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Historical documents

183 Bruce to Curtin

Cablegram S88 LONDON, 8 May 1943


POLISH RUSSIAN SITUATION. My recent telegrams [1] will have made
clear to you my anxieties, which have steadily increased, as to
the developments that may flow from the present incident. It would
perhaps be desirable however if I were to briefly summarise my
thought on this problem and at the same time make clear to you the
line I have been taking here.

My view as to what should be done is summarised in the last
paragraph of my telegram No. S.76 of the 28th April. Patching up
is no good. If only that is done deterioration in relations with
Russia is in my view inevitable. Such deterioration must mean the
disappearance of all our hopes for a post-war world based on
Anglo-American-Russian cooperation. If there is no such co-
operation, Russia will dominate all Eastern and South-Eastern
Europe-everything will be governed by fear; the cordon sanitaire
against Russia will be revived; America, disgusted by the European
position, will eventually withdraw, like she did before. With the
withdrawal of America from Europe, the attitude of the Dominions
will be problematic. Something must be done to prevent this
situation developing.

I believe the only way to do so is by great gesture recognising
Russia's position in the comity of nations.

I was proposing to put this to the Prime Minister. As a result of
developments of which you are aware [2], he has slipped through my

I have been working on Members of the War Cabinet, particularly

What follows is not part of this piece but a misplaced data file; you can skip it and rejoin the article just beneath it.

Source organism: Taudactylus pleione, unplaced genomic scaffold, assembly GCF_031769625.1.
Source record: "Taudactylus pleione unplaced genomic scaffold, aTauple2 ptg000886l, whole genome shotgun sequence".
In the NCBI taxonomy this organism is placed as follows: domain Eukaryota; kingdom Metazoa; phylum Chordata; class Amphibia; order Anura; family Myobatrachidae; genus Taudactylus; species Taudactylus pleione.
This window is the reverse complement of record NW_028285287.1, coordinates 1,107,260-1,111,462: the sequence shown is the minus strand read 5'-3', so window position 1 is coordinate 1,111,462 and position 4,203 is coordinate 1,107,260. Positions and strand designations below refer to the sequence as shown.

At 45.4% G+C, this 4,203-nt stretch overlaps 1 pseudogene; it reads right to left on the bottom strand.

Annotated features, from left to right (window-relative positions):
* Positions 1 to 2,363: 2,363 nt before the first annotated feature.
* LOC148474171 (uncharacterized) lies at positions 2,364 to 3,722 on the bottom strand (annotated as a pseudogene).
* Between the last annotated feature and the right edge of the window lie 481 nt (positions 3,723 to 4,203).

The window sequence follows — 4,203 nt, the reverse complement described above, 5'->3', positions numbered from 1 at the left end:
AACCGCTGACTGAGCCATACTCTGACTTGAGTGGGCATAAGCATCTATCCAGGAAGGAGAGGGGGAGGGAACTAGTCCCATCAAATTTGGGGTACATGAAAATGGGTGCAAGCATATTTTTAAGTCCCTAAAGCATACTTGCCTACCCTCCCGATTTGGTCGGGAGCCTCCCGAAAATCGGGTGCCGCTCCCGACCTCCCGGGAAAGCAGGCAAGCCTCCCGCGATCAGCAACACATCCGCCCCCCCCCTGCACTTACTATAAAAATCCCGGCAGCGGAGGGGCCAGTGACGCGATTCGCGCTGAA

Eden and Attlee. Eden, however, who has been under a great strain,
is very nervy and in my view near breaking down. Attlee, while
expressing agreement, has not the necessary force. I am therefore
not very hopeful of a strong line being taken here.

At Eden's request I dictated a note setting out as shortly as
possible my views. [3] I am sending text in my following telegram.

[4] It is hopelessly condensed-it does not draw the picture of the
position that will develop if hopes of Russian post-war co-
operation disappear and it omits most of the argument. It does
however give my broad thought and anyone familiar with the facts
can fill in the details.


1 See Documents 168 and 177 and note 2 to Document 177.

2 i.e. Churchill's visit to Washington.

3 Dated 7 May. On file AA:M100, May 1943.

4 See cablegram S89 of 8 May on the file cited in note 3. The
'great gesture' proposed by Bruce was that Churchill and Roosevelt
should ask Stalin 'to join with them in a declaration that the
primary object of the United Nations, after the Axis has been
defeated, is to ensure that peace will be maintained in the world,
and that all nations will be free from the fear of aggression, and
that to that end they are determined to create a world authority
with adequate force, whether National or International, at its
command, and inviting the co-operation of all peace loving nations
in giving effect to its determination'.

[AA:M100, MAY 1943]
Last Updated: 11 September 2013
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